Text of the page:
The paint. Holy shit sparkles! It’s amazing. On one of my rides I stopped to eat, and I parked it by the window and stared at the sparkles instead of reading the paper as I had intended. It’s a lovely bike, at least if you’re not a traditionalist who thinks anything with a less than level top tube is ugly. My only regret is not going with something really bright. Oh well…next bike, if there ever is one, will be fluorescent pink with gold sparkles and a My Little Pony sticker on the headtube. Liberace on wheels.

A note about the Spyre brakes. I originally had weight weenies rotors on the bike. After only a few trips over the mountains, they were pulsing horribly. I replaced them with Shimano Ice Tech rotors, which seem more suitable for the type of riding I do.

What about the Spyres themselves? I regret to report that they have poor modulation at best. I thought it was a matter of getting used to them, but really they kind of suck. I’m going to try a few different models of brakes, starting with the HY/RD hydraulics, then I’ll try Shimano, and if all else fails, go back to BB7s. At least the latter work well, even though I hate them because they require a lot of messing around to keep them from squealing.

Regarding the title of this post: I’ve been seriously contemplating a 4-person team RAAM either next year or the following. If my knee is okay, I’ve decided it’s a go. We’ve got two team members so far (including me).

New and improved routes coming fast and furious starting at the end of next week…and, of course, don’t forget you can Win a Garmin! Now, off to do some stretching. I’m making a concerted effort to improve my flexibility.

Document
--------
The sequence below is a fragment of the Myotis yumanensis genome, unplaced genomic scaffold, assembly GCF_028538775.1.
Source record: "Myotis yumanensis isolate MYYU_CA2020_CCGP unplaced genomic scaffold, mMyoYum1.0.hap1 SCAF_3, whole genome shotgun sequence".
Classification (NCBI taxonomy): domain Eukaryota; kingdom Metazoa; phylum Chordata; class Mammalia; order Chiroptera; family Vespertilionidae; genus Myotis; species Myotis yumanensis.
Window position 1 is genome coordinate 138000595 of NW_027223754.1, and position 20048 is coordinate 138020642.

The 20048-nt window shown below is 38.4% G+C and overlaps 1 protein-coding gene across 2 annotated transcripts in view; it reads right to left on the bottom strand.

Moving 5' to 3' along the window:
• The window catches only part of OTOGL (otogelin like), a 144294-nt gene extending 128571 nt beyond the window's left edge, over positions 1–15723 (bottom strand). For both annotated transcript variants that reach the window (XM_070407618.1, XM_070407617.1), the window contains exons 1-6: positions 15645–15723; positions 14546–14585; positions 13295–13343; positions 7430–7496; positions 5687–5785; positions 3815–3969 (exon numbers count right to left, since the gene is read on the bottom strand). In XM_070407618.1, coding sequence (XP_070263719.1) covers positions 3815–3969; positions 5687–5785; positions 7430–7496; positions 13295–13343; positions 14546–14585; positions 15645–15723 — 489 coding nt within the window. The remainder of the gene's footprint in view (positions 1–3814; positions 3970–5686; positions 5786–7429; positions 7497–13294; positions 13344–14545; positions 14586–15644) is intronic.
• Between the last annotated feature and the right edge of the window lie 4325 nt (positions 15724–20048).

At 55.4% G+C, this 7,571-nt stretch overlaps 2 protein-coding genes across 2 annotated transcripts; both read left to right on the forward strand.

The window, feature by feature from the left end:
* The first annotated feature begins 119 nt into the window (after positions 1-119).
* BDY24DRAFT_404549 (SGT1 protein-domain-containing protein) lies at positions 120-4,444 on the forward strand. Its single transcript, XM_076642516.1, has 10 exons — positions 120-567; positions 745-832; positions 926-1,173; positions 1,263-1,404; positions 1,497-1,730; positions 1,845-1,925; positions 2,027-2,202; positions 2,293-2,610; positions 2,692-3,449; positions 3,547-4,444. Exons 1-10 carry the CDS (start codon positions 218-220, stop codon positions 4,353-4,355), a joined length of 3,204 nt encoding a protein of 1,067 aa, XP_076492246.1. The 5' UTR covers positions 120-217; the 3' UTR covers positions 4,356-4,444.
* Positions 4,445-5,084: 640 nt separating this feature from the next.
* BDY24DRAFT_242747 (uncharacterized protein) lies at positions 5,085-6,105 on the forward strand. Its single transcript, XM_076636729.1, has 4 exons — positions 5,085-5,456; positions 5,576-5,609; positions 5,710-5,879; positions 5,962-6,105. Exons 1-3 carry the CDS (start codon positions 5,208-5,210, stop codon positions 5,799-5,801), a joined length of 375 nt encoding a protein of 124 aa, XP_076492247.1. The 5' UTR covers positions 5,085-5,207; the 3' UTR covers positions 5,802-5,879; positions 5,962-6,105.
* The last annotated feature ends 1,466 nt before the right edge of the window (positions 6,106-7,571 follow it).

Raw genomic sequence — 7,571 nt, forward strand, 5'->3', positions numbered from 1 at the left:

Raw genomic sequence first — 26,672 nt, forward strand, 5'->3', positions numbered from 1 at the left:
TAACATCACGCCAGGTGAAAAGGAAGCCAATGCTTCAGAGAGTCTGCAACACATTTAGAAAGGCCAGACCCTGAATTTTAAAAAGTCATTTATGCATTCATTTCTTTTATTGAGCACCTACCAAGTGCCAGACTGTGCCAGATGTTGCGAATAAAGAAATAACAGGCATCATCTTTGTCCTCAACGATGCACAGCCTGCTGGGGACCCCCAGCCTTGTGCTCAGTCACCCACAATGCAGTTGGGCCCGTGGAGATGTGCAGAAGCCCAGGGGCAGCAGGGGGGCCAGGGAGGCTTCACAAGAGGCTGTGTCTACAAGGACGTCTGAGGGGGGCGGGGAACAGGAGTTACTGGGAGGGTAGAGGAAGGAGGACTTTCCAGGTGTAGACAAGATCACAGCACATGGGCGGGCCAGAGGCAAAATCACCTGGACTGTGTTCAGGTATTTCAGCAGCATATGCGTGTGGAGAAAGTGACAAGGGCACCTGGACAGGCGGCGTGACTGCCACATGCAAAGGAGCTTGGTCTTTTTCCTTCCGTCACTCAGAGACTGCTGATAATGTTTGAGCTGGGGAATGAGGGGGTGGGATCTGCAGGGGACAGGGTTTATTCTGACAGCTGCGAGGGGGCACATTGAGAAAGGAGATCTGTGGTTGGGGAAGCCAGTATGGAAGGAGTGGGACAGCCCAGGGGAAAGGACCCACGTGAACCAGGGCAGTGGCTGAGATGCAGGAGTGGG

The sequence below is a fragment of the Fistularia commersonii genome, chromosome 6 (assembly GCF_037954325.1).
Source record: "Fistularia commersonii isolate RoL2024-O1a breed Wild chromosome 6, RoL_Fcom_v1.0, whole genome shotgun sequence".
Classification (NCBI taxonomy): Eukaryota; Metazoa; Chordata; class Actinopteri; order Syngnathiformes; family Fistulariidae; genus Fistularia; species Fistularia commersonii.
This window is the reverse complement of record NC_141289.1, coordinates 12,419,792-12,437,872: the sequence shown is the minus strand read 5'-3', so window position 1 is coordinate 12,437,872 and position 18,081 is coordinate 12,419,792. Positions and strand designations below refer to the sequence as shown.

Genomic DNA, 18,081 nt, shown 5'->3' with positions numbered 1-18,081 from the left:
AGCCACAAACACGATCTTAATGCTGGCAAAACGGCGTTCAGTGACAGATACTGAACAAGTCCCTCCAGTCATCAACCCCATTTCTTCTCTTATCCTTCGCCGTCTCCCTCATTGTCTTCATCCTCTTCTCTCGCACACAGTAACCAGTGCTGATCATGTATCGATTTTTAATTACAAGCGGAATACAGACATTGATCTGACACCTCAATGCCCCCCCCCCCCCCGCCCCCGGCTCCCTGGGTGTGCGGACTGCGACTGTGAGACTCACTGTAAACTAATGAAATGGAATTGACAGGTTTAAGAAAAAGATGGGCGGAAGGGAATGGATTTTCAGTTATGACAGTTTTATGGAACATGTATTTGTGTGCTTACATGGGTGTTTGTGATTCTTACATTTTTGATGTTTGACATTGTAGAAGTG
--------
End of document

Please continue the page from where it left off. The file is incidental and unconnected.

John

medicalwriter.net

3 thoughts on “Should I?

  1. John Ferguson Post author

    While the Parabox and V-Twin were fine when there were no other options, they are a kludge at best, especially now that you can get hydraulics fully integrated. Why would I want a box hanging off my stem?

    Reply
  2. Alex

    Hello John, found you through Grand Bois and your comments on Jan’s site. Lovely riding country you have. I grew up in CNY.
    Re. leg length, Brooks saddle, knee pain, asymmetry etc: You might also want to look at how your hips/femur compare to each other left/right.
    I too have an asymmetric Brooks saddle (the oldest one, but the others will go that way eventually), and although i haven’t yet had my problem looked at professionally, it’s not a leg length discrepancy – easy enough to measure – but an issue on how my leg attaches to my hip. it took long brevets to make me really notice this. I also noticed that one foot would slip off the pedal very easily while riding street shoes/pedals with the surfaces wet: my foot/leg wants to go off to the side. I have no knee pain, it’s just strange and bears a closer look. Something to consider if leg length measurements are inconclusive.

    Reply